2.2.2 Key Informant Interview Guides
A series of four interview guides was prepared for the different participant groups. The participant groups for the interviews included:
- Teachers who had participated in the 2015 federal Student Vote.
- Teachers who had not participated in the 2015 federal Student Vote.
- Parents of students who had participated in the 2015 federal Student Vote.
- Student Vote stakeholders (see Section 2.1).
Participating teachers and parents were asked about their personal interest in and knowledge of politics and government, experiences with Student Vote and perceptions of the impact of Student Vote on their students/child(ren). Non-participating teacher guides included questions about why teachers did not participate in Student Vote and future intentions to participate. Stakeholder guides addressed questions concerning the need for, and effectiveness of, Student Vote. The discussion of the effectiveness of Student Vote included the recruitment of school participants for the program, engagement with current and future stakeholders, the use of appropriate communication processes and ongoing performance monitoring and its impact on student outcomes. All the guides were reviewed and edited by Elections Canada and CIVIX before the interviews.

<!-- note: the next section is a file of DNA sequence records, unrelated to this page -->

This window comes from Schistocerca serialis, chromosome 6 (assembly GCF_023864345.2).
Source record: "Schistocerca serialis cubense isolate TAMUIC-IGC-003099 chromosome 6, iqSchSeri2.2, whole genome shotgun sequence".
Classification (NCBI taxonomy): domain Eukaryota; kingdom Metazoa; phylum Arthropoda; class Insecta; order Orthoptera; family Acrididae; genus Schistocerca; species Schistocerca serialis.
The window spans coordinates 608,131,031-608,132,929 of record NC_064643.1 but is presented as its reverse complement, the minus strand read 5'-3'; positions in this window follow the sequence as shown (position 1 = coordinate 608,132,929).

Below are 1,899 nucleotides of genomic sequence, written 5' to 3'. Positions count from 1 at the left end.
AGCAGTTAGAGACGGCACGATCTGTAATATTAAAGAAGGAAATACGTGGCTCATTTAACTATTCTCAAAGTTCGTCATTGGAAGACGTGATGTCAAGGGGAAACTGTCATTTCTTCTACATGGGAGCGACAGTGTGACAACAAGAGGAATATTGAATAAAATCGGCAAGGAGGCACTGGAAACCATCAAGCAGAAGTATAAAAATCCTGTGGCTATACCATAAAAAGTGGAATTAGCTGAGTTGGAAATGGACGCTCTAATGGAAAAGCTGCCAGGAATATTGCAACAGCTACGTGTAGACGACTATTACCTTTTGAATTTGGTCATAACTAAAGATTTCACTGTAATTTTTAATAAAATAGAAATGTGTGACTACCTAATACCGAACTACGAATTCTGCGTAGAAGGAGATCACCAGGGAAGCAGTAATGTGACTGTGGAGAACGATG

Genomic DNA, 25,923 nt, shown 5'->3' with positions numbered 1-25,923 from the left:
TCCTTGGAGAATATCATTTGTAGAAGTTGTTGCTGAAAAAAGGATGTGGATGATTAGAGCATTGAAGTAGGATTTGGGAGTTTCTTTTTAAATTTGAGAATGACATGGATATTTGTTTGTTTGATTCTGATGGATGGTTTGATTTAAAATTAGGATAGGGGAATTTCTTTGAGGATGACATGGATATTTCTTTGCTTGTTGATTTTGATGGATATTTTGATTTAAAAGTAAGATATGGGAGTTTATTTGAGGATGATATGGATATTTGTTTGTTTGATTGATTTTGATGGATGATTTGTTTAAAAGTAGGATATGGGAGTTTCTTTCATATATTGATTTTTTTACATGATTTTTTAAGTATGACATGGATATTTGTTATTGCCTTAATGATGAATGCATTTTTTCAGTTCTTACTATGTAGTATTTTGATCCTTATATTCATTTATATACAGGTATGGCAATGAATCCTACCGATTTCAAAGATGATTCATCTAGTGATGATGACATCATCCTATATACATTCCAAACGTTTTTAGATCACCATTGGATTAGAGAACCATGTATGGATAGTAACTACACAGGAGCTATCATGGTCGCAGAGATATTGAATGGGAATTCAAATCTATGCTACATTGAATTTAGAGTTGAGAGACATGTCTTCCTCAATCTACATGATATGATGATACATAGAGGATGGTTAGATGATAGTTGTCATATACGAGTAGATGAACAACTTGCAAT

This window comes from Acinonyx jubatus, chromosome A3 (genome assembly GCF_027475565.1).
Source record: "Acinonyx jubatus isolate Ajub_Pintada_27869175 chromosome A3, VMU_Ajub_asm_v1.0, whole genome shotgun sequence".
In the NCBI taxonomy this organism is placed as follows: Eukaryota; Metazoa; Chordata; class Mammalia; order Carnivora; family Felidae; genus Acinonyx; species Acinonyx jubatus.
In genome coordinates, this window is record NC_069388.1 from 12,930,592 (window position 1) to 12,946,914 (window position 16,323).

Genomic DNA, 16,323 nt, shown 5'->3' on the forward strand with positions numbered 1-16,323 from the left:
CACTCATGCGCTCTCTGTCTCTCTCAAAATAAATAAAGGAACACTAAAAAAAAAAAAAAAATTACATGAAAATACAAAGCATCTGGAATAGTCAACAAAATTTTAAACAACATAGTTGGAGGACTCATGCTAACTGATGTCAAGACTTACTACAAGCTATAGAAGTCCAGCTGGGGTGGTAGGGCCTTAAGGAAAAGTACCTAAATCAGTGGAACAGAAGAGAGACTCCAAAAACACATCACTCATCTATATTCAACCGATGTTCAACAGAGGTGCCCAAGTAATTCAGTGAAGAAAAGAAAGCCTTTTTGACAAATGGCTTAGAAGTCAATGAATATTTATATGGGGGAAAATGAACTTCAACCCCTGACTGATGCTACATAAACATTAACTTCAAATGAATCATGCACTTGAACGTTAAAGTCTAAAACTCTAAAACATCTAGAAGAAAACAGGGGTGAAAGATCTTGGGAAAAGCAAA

2.2.3 Focus Group Guides
Two focus group guides were developed for the participating student groups: a pre-program guide and a post-program guide. Both guides were similar, asking students about their knowledge of, interest in and comfort with talking about politics as well as their beliefs about voting. Students in the pre-program focus groups were asked about their satisfaction with the Student Vote activities they were currently involved in. Students in the post-program focus groups were asked about their satisfaction with Student Vote and any perceived impact it may have had on them. The guides were reviewed by both Elections Canada and CIVIX before the focus groups took place.
2.3 Data Collection
All surveys were available for completion online or in hard copy in either official language, based on the preference of the respondent. CIVIX administered the distribution of the surveys for participating schools, both pre- and post-program. Recruited schools were sent survey-administration instructions, including links to the online survey, or physical copies of the survey, as preferred by the teacher lead. Completed surveys were returned to the contractor at no expense to the teachers.
The contractor administered the survey for non-participating schools. As recruitment of non-participating schools was conducted through school administrators (e.g. the principal), the school administrator liaised between the contractor and the teacher(s). Interested schools were sent survey-administration instructions. When requested, hard copies were provided to schools, to be returned to the contractor in pre-paid express-mail envelopes.